Ephtée or the complicated art of trunks

On 07 May 2020, by Stéphanie Pioda

Is it possible to exist in the luxury trunk market and seriously compete with Vuitton or Hermès? A young Bordeaux brand proves that yes, it is, with creativity, high standards and bespoke service as its only credos.

In the workshop, the whole Ephtée team: Volcie Descudet, Vincent Jacquinot et Franck Tressens. 
© Ephtée 

The first thing that strikes you when you enter the Ephtée workshop is the smell of leather and glue. Here, a few kilometres from Bordeaux, at the foot of the Garonne, they work according to traditional methods: the nobility of the gesture and the intelligence of the hand could be the key words. The drawing block has not yielded to computer assisted design, because director Franck Tressens feels it important to preserve a sensitive relationship with the materials and imagination. His strength lies in this abiilty to inspire his customers by tackling the impossible and creating customised, fully personalised pieces. We discover that Vuitton, Hermès and Goyard are not the only ones to design trunks, and that this little company of three people can indeed rival these long-standing firms with their unparalleled financial power. And you cannot but admire the achievement of its self-taught founder, who has carved himself a niche in this luxury sector across the globe. 

The writing desk trunk, open.© Ephtée/Photo Alain Caboche
The writing desk trunk, open.
© Ephtée/Photo Alain Caboche

A love for shoes
In the 1990s, Franck Tressens was working as a real estate agent, and growing bored. A keen shoe lover, he drew designs for trunks to store them in, with room for polishing equipment. Then one day he gave shape to his thoughts, and actually made one. His friends were so thrilled with it that they ordered trunks for themselves. Then he had a chance to exhibit his prototypes in a Church’s store in Toulouse. The brand director in charge of France was instantly impressed by the original character of his pieces – and if Church’s was interested in his work, then others might be as well! So he left his job and the region, and took courses in woodworking, leatherwork, photography, video work and IT. "La Gazette Drouot was at the root of my creativity, because it formed my taste and I was bursting with ideas," he says. And so, "quaking with shyness and full of questions," as he now admits, he made an appointment in Paris with two potential clients, Harel and Testoni, to talk about his trunks for shoes and polishing accessories. Both meetings led to commissions! His daughter became involved and persuaded him that his trunks would certainly interest others as well. When he lent one to the Salon du Mariage in Bordeaux, the artistic director of Façonnable was bowled over. In one year, Franck Tressens made seventeen trunks. And that's how Ephtée came into being in 1998. But its rosy beginnings gave way to problems in 2011, when orders completely dried up. "I was really sad, because so much remained to be said and done," he reminisces. But then fate took a hand. One grey and rainy morning, the telephone rang – and it was Rolls-Royce! The company wanted a tea service trunk for the Brussels Motor Show. Thoroughly fired up, Franck took up his pencil and designed a far more ambitious trunk. "It turned into a picnic table with place mats, cutlery, crockery, glasses and wine decanters," he says, his eyes sparkling at the memory.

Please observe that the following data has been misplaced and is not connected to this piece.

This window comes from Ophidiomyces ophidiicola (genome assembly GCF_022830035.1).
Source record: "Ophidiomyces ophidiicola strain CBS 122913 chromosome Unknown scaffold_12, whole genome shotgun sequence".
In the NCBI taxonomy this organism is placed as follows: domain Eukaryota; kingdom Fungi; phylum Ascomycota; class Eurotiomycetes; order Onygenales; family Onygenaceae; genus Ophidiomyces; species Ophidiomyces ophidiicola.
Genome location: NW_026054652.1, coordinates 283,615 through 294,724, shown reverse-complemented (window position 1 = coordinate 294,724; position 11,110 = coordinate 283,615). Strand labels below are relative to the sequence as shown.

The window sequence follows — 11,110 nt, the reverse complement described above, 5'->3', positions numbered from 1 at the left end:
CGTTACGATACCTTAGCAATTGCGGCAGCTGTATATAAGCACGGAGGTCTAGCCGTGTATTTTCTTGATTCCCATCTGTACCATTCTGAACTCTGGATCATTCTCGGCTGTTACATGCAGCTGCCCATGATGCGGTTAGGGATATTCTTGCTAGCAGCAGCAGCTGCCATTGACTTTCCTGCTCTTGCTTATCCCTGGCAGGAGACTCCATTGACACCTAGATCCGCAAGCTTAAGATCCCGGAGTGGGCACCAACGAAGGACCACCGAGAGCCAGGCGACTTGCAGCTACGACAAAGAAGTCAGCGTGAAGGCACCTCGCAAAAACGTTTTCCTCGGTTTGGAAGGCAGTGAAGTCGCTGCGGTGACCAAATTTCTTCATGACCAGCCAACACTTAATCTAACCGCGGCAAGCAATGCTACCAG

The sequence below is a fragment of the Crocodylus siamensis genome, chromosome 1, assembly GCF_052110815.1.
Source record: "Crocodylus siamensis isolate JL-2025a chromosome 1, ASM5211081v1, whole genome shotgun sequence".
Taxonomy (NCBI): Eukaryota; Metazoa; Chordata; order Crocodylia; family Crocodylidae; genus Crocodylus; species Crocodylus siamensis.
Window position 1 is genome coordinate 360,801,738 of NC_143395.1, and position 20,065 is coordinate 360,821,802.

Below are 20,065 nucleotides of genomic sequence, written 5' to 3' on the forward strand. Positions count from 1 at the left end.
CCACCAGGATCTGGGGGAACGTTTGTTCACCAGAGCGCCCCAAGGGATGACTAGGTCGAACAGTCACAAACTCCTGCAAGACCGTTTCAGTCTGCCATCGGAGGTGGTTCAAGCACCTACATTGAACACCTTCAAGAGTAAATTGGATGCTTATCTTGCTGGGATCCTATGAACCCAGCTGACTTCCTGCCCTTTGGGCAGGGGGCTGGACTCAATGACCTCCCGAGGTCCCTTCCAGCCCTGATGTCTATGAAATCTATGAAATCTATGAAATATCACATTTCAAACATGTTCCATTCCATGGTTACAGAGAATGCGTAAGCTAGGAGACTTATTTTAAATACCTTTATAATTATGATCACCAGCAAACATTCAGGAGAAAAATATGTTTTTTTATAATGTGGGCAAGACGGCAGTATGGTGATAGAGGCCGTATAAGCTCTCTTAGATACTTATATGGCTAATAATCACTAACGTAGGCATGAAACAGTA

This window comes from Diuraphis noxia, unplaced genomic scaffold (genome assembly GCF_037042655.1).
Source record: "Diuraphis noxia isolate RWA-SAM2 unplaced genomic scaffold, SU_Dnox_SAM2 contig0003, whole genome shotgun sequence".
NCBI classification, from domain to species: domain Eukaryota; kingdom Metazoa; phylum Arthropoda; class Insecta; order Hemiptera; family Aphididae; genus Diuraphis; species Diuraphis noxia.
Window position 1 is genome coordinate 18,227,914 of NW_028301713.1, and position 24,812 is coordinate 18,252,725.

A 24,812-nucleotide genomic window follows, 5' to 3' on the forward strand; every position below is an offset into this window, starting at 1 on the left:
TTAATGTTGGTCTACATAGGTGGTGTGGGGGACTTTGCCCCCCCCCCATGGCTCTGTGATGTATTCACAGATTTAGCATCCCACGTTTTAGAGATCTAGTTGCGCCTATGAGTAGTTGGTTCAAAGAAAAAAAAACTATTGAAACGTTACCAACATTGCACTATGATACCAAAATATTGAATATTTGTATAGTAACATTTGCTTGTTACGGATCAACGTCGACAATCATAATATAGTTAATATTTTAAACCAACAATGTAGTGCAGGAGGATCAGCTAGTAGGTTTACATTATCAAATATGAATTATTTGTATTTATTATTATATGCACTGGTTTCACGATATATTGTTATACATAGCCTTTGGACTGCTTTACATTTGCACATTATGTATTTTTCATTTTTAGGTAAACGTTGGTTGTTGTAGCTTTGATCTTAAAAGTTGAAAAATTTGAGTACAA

The "Round the World" trunk, apart from the fact that it has actually made the trip, also serves as a wardrobe and a small writing desk.©
The "Round the World" trunk, apart from the fact that it has actually made the trip, also serves as a wardrobe and a small writing desk.
© Ephtée/Photo Alain Caboche

Pushing out the limits of the possible
These examples illustrate Ephtée's spirit: new challenges, excellence and refinement, with each customer representing a chance to try out new possibilities. He gradually extended his product range to include jewellery boxes, writing desk trunks, tasting cases, a dressing room trunk to store the shoes of the Russian owner of an English football club, and smaller items for storing watches or wine bottles. His latest brainchild is a studio trunk 160 cm high and 100 cm wide, containing a bedroom for two, a dressing room area, an office space, a table, seats and cupboards to provide a harmonious life while travelling… There's never been anything like it!  His rigorous standards are evident at every stage of production, in the techniques, the finishings, the choice of leathers and the tailor-made fittings, with most of the raw materials sourced in France. Each of his trunks is a unique item that acquires patrimonial value, and which he hopes will be passed down through the generations like family heirlooms. In 2013, the blood, sweat and tears he poured into this venture earned Ephtée "EPV" state accreditation as a "Living Heritage Company", while its director was recognised as a master craftsman in the art of trunk-making. He is one of the last in France to master the complex techniques involved in making luxury trunks. Generous and highly aware of his good fortune, Franck Tressens is now passing on his expertise, ensuring that the craft continues and that the dream is always possible.  

"While the exterior looks like an early 20th century trunk, the inside combines the complex art of the game Tetris and that of a puzzle. Each area is calculated to occupy the smallest possible volume while limiting the weight."  
Leather case with integrated work mat.© Ephtée/Photo Alain Caboche
Leather case with integrated work mat.
© Ephtée/Photo Alain Caboche
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